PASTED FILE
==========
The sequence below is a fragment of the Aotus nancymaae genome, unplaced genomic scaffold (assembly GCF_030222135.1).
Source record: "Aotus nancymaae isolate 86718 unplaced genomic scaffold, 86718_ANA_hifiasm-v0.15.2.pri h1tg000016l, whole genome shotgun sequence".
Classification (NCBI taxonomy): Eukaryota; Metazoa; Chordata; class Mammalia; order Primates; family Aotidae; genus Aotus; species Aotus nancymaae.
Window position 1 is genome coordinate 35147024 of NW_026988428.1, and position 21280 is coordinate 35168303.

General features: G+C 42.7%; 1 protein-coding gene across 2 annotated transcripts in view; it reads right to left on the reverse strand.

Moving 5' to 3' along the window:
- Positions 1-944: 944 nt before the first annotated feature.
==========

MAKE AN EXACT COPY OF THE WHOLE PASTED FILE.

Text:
The sequence below is a fragment of the Aotus nancymaae genome, unplaced genomic scaffold (assembly GCF_030222135.1).
Source record: "Aotus nancymaae isolate 86718 unplaced genomic scaffold, 86718_ANA_hifiasm-v0.15.2.pri h1tg000016l, whole genome shotgun sequence".
Classification (NCBI taxonomy): Eukaryota; Metazoa; Chordata; class Mammalia; order Primates; family Aotidae; genus Aotus; species Aotus nancymaae.
Window position 1 is genome coordinate 35147024 of NW_026988428.1, and position 21280 is coordinate 35168303.

General features: G+C 42.7%; 1 protein-coding gene across 2 annotated transcripts in view; it reads right to left on the reverse strand.

Moving 5' to 3' along the window:
- Positions 1-944: 944 nt before the first annotated feature.